A 25-year-old woman, who alleged she was raped by an Uber driver in New Delhi, has sued the online car service in a US federal court accusing the company of failing to maintain "basic standards" for hiring drivers.
The woman filed a civil suit on Thursday for negligence against the taxi aggregating company in San Francisco saying Uber was aware of 32-year-old Shiv Kumar Yadav's criminal past.
"Defendant had advanced knowledge of the unfitness of Yadav, and employed him with a conscious disregard of the rights or safety of others," said the woman, who has been identified only as Jane Doe in the complaint.
In the lawsuit, the woman said the company "made these misrepresentations … despite knowing that they had not adequately screened her driver, Yadav, but rather, knowing that he was a threat to (her) safety."
The young financial analyst is being represented by Douglas Wigdor, who has represented high-profile plaintiffs, including a hotel maid who accused former International Monetary Fund chief Dominique Strauss-Kahn of sexual assault.
The woman, who reported being raped and beaten in early December after taking a cab from Uber, is also seeking unspecified damages from the US-based company.
She has also asked the court to direct Uber to "promptly implement improved safety," and for specific safety norms such as a dedicated 24/7 customer support service, a panic button, the option of asking for female drivers, and for registered sex offenders to be banned from applying as Uber drivers.
Asking the court to hold the company responsible for the "heinous attack" on her, the young woman said she has suffered "both physical and psychological harm, permanent harm to her professional and personal reputations, and severe mental anguish.. from which she may never fully recover."
The plaint also points out other similar incidences of safety breaches on the part of Uber drivers including a man who assaulted his passenger while screaming "I hate Americans and gays."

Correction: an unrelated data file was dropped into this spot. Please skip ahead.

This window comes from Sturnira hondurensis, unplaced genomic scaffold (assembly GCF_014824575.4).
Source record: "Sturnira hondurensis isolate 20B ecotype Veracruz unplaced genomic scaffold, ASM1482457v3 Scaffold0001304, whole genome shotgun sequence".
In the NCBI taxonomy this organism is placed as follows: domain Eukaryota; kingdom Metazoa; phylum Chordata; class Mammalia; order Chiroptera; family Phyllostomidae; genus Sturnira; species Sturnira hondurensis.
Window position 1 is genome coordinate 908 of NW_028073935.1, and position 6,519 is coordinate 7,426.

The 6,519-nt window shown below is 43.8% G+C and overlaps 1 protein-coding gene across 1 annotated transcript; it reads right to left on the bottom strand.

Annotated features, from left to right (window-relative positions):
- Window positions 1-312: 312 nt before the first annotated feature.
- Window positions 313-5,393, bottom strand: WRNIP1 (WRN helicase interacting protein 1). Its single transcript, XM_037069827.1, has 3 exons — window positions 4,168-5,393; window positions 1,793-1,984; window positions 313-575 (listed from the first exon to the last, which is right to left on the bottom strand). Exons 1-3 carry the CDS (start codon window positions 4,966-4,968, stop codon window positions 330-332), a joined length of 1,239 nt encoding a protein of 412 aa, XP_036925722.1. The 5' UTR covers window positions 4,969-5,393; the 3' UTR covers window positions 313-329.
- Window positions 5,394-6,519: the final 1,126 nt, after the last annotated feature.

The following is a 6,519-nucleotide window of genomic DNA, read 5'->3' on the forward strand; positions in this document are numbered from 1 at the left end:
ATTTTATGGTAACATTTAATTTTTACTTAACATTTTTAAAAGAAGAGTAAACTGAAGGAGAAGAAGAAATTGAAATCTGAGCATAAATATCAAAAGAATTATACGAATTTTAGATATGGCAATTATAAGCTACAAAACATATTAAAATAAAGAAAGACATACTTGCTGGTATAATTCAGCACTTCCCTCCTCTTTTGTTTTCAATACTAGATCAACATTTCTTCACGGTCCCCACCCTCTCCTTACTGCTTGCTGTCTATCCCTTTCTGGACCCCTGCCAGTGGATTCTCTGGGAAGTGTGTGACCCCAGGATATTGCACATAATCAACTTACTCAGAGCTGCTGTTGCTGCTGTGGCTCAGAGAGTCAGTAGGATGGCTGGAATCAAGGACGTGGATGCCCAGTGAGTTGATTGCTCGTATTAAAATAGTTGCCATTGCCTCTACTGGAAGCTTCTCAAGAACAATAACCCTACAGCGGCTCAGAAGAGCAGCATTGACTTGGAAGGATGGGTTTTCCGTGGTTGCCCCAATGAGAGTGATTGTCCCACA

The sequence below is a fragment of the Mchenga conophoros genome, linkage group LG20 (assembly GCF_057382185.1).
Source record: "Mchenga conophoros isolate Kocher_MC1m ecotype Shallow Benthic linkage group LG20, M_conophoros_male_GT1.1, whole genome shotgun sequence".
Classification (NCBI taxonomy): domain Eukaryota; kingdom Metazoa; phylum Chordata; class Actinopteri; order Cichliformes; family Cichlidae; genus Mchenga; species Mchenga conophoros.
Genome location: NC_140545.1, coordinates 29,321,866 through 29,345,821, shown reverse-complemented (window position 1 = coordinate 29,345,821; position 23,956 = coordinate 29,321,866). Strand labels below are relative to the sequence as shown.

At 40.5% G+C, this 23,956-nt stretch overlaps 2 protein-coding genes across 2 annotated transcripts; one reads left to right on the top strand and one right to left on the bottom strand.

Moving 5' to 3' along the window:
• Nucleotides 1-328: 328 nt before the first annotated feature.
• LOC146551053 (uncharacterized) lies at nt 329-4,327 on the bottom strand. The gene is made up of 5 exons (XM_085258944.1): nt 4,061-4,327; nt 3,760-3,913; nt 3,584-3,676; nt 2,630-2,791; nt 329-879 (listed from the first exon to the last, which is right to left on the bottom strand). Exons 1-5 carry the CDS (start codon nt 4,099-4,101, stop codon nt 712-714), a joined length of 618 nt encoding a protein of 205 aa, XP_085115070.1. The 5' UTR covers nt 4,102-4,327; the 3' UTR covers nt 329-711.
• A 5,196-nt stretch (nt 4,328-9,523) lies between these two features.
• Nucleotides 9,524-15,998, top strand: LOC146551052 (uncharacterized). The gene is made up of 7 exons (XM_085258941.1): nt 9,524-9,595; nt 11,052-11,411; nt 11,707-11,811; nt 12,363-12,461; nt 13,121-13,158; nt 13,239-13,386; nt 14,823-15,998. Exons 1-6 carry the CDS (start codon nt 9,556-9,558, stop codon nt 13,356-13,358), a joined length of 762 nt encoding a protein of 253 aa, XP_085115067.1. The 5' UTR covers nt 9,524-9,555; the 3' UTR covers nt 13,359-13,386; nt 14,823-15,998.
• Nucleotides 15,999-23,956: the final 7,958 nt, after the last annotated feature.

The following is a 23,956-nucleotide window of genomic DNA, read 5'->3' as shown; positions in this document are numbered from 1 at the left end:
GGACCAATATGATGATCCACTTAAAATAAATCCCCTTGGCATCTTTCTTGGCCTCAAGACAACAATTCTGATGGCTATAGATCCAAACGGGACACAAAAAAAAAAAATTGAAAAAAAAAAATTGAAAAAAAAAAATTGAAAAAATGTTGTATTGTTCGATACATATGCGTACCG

It goes on to add that this class action lawsuit also "alleges that Uber's background checks and other safety measures fall well short of industry standards."
"Unlike many background checks, Uber does not require fingerprints, or even for the applicant to appear in person, and also that the company allows drivers to simply transmit photographs of vehicles rather than performing inspections."
In a statement, Uber did not directly address the lawsuit but said it is cooperating fully with the authorities to ensure the perpetrator is brought to justice.
"Our deepest sympathies remain with the victim of this horrific crime," the company said.
India is Uber's largest market outside the United States by the number of cities covered, and the country's radio taxi market is estimated to be worth $6 billion to $9 billion.
The rape allegation triggered protests across the country and reignited a debate about the safety of women in India, especially in New Delhi, which has been dubbed India's rape capital.
The Delhi government banned Uber last month following the allegations and arrest of the driver. But the company restarted services there last week and applied for a radio taxi license.
The San Francisco-based company said it would not take any commission from its drivers in New Delhi until uncertainty over how it can operate in the city is cleared up.